Ramblings of a DBA

Tara Kizer
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July 2004 Blog Posts

DBCC INDEXDEFRAG stored procedure - new version

Due to the problem mr_mist found in the DBCC DBREINDEX stored procedure, I have an updated version of the DBCC INDEXDEFRAG sproc as well: ------------------------------------------------------------------------------------------------------ OBJECT NAME         : isp_DBCC_INDEXDEFRAG---- AUTHOR               : Tara Duggan-- DATE     : May 11, 2004---- INPUTS    : @dbName - name of the database-- OUTPUTS    : None-- DEPENDENCIES         : None---- DESCRIPTION         : This stored procedure runs DBCC INDEXDEFRAG for each of the indexes in the database.---- EXAMPLES (optional)  : EXEC isp_DBCC_INDEXDEFRAG @dbName = 'GT'----------------------------------------------------------------------------------------------------CREATE   PROC isp_DBCC_INDEXDEFRAG(@dbName SYSNAME)ASSET NOCOUNT ON DECLARE @objName SYSNAMEDECLARE @idxName SYSNAMEDECLARE @SQL NVARCHAR(4000)DECLARE @ID INTDECLARE @RowCnt INT CREATE TABLE ##Indexes( Indexes_ID INT IDENTITY(1, 1) NOT NULL,  IndexName SYSNAME NOT NULL,  ObjectName SYSNAME NOT...

posted @ Friday, July 30, 2004 3:13 PM | Feedback (30) | Filed Under [ SQL Server - Database Administration ]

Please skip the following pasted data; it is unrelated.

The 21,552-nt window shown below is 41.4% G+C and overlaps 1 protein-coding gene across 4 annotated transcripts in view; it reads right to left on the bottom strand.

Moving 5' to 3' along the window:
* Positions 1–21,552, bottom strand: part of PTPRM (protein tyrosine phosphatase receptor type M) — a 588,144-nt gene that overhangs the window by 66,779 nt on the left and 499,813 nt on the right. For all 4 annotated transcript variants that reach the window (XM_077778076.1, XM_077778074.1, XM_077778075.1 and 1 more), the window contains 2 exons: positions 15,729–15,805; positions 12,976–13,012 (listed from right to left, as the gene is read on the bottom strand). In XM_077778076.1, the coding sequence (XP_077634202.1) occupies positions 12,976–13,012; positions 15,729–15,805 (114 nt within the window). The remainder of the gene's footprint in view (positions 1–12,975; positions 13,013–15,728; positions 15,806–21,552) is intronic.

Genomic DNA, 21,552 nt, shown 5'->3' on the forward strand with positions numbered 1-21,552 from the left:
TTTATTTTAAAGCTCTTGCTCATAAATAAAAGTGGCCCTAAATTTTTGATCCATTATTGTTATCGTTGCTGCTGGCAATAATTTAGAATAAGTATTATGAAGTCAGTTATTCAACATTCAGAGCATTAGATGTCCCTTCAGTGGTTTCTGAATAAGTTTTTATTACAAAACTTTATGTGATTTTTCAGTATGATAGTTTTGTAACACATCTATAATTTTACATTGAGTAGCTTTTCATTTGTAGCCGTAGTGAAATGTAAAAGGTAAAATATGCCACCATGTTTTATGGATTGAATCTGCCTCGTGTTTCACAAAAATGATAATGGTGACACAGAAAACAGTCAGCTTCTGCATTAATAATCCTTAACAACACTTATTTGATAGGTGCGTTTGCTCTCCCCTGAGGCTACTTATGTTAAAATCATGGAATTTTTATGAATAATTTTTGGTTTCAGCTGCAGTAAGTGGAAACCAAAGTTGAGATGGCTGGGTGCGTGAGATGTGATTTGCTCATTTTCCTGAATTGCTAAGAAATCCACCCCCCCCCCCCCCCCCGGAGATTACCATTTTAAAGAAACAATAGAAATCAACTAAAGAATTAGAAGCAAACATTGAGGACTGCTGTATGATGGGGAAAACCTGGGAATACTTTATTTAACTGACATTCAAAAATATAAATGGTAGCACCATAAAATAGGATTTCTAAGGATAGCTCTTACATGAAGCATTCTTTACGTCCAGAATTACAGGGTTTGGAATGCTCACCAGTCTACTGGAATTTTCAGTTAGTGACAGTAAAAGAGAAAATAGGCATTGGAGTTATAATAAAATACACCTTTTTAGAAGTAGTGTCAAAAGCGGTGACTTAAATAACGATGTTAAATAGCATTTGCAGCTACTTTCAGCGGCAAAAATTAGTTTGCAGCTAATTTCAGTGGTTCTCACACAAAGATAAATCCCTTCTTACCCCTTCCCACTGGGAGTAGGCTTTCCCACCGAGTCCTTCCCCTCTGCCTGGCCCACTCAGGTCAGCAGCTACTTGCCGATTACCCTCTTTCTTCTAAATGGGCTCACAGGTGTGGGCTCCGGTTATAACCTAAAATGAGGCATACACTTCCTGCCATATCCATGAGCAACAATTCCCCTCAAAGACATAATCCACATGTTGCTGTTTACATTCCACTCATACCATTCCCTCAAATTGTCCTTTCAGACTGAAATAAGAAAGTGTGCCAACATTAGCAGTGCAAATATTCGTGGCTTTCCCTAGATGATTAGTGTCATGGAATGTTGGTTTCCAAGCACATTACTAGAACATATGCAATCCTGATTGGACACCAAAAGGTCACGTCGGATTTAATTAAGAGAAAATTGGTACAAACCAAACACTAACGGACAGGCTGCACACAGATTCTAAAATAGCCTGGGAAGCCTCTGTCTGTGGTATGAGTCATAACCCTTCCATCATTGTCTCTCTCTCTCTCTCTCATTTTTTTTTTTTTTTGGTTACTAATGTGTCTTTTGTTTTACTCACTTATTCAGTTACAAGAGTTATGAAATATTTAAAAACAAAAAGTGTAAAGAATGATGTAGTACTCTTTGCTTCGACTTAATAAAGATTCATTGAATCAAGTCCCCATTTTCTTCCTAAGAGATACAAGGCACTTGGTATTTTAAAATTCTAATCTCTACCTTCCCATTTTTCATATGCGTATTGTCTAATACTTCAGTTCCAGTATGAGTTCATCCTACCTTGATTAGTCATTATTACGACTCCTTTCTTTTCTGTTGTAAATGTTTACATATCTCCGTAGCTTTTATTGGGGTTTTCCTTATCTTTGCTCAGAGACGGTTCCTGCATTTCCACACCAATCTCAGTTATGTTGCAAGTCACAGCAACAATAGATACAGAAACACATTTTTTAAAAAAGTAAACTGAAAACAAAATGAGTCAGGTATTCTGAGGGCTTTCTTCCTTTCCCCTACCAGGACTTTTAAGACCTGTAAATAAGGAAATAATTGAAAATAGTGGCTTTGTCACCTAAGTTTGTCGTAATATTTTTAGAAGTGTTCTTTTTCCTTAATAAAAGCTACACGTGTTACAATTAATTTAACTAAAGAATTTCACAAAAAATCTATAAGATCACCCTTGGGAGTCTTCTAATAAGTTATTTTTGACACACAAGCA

DBCC DBREINDEX Stored Procedure - new version

EDIT: This stored procedure has been updated. Earlier this month, I posted a stored procedure that runs DBCC DBREINDEX for each of the indexes in the user database that is inputted into the sproc.  Well it turns out that the code was incorrect as it was only reindexing one index per table.  Thanks mr_mist for finding this!  This is an updated version of that sproc: ------------------------------------------------------------------------------------------------------ OBJECT NAME         : isp_DBCC_DBREINDEX---- AUTHOR               : Tara Duggan-- DATE     : May 11, 2004---- INPUTS    : @dbName - name of the database-- OUTPUTS    : None-- DEPENDENCIES         : None---- DESCRIPTION         : This stored procedure runs DBCC DBREINDEX for each of the indexes...

posted @ Friday, July 30, 2004 3:08 PM | Feedback (11) | Filed Under [ SQL Server - Database Administration ]

Question for bloggers

I would like to make some changes to code that I posted for database maintenance routines.  I'm wondering what your opinion is for modifying the originals or creating new ones.  I need to change isp_DBCC_INDEXDEFRAG and isp_DBCC_DBREINDEX as the way it is coded now it will only do it for one of the indexes on each table.  I also want to change isp_Backup and isp_Backup_LS based upon people's comments about saving more than 2 days of backups on disk.  So should I just modify the original blogs or create new ones and reference the old ones?

posted @ Thursday, July 29, 2004 12:18 PM | Feedback (3) | Filed Under [ Other ]

SQL Server 2005 Beta 2 available for download for MSDN subscribers

If you've got an MSDN subscription, head on over to MSDN to download SQL Server 2005 Beta 2.  The iso image file is 595.5 MB.  I downloaded it this morning in under 30 minutes.  Now I've just got to install it.